TOLEDO -- The Diocese of Toledo will put one of its priests on sabbatical after allegations of an affair surfaced. In a fax to news organizations on Sunday, the Diocese says it will give Father David Nuss some time off after he had an inappropriate relationship with a woman.
According to the fax, Father Nuss had a "consensual but inappropriate" relationship with a woman his age who lived outside the diocese. It happened in the fall of 2006.
In a report to Bishop Leonard Paul Blair dated January 2007, Nuss said he had ended the relationship because it was "immoral" and "incompatible with his priestly promise." The report went on to say that Nuss deeply regretted what had happened, and expressed his desire to live and serve as a priest.
The fax from the Diocese of Toledo went on to point out that while Nuss considered his actions sinful and unacceptable for a priest, the relationship was not "civilly unlawful." Bishop Blair says Nuss will remain a priest, but will take a brief sabbatical. He will then be re-assigned to another parish.
Nuss had been named as the pastor of St. Rose Parish to replace Father Thomas Leyland, a popular pastor there for many years. Some say Leyland was being forced out by the diocese, leading to controversy in the church. Nuss withdrew his name abruptly just before he was about to begin.
In the fax, the Diocese says, "In light of all that happened at Saint Rose Parish regarding the appointment of a new pastor, it would not have been right to subject the parishioners to further controversy at this time."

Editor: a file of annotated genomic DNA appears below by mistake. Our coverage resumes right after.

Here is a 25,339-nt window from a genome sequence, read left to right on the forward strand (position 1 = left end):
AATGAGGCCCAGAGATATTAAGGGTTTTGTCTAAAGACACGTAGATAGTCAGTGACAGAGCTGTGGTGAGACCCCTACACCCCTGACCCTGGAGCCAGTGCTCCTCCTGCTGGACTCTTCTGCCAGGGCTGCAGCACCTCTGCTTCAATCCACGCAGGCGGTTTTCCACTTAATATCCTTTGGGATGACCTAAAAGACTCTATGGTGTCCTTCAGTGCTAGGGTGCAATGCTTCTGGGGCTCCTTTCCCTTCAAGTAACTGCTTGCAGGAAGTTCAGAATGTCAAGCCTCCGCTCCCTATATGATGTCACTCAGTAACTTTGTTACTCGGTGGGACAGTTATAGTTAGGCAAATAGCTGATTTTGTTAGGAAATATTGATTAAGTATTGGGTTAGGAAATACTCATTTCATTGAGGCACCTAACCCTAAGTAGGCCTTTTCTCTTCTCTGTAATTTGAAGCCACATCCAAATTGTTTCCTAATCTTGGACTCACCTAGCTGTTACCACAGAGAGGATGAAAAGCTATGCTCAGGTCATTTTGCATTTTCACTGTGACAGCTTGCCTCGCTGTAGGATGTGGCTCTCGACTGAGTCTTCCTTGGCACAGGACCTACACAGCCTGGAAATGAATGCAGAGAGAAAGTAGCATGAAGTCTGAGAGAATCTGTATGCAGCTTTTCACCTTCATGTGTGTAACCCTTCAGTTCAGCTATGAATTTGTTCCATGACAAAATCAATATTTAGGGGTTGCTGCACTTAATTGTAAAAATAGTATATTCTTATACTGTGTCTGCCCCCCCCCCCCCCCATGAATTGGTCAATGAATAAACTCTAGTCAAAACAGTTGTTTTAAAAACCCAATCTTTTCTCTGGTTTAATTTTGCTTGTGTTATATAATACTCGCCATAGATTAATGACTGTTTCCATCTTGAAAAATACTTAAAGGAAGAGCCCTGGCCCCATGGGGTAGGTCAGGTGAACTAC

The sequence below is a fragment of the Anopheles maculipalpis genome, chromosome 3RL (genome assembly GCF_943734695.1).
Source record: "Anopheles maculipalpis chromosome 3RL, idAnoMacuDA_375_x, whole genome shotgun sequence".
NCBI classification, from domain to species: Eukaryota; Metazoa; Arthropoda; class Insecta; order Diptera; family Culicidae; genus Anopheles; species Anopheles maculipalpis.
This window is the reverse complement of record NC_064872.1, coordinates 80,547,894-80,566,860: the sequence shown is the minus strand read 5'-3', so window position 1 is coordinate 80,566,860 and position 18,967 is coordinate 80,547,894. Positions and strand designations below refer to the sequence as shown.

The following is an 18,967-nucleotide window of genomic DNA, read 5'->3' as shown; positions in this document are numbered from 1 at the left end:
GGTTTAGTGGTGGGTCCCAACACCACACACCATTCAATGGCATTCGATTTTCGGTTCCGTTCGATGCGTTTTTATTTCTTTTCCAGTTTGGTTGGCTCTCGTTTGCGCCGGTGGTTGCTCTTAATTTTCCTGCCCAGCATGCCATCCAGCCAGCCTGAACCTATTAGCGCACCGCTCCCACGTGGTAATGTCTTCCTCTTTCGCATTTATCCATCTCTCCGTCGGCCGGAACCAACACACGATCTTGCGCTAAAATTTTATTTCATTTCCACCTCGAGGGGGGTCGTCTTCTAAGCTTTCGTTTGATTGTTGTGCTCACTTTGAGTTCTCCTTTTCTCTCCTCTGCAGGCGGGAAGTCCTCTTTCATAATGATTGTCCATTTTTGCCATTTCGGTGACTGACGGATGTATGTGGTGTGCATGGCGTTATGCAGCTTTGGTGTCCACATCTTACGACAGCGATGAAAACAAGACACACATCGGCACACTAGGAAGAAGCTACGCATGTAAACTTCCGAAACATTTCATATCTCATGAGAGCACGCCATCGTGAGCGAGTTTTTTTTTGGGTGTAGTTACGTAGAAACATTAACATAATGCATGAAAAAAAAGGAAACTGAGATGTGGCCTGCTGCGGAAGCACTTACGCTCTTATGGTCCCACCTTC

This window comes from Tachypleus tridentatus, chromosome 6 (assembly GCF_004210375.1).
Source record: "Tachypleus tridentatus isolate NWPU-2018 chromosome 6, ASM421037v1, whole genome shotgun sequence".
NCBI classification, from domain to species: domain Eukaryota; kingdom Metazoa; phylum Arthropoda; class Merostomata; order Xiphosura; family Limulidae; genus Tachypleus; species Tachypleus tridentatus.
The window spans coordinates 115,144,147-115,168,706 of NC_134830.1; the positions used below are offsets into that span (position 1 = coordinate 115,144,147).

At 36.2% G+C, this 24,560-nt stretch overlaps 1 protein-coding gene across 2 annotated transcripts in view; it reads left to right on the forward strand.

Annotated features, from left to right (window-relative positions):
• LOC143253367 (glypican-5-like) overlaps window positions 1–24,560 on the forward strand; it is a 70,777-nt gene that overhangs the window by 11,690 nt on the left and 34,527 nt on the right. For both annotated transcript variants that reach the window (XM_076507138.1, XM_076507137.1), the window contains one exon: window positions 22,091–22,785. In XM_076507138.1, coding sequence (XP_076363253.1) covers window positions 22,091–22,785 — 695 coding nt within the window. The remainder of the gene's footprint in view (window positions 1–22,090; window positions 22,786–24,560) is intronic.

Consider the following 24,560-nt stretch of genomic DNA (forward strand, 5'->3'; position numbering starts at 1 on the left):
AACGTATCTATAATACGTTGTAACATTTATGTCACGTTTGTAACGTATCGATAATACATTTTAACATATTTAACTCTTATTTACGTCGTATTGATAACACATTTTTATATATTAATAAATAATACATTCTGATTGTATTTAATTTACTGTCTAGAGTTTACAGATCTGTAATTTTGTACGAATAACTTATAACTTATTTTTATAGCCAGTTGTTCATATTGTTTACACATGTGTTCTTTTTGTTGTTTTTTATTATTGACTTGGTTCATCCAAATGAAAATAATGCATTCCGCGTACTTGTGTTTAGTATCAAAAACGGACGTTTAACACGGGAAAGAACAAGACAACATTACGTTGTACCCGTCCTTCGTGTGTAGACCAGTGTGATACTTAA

The Survivors Network of those Abused by Priests showed News 11 two letters on Sunday that the group claims were sent to the Diocese to report the abuse. The co-director of SNAP says she sent the letters in April. The fax from the Diocese says the bishop never received them, but Claudia Vercellotti doesn't believe it. "[The diocese] was on notice in April, but clearly they were on notice in January. They didn't follow their own policy again," said Vercelotti.
At St. Rose, life-long parishioner Joanie Foster isn't surprised by the news. She met with the bishop on July 2 when she and two others attempted to convince him to keep Leyland as an associate pastor. "The bishop told us he was sending 'one of my best priests,'" said Foster.
She says she brought up the two SNAP letters them up at the meeting. "The bishop had no knowledge of either one of them," said Foster. "He never received them, is what he told us."
Count on News 11 to follow this story as it develops.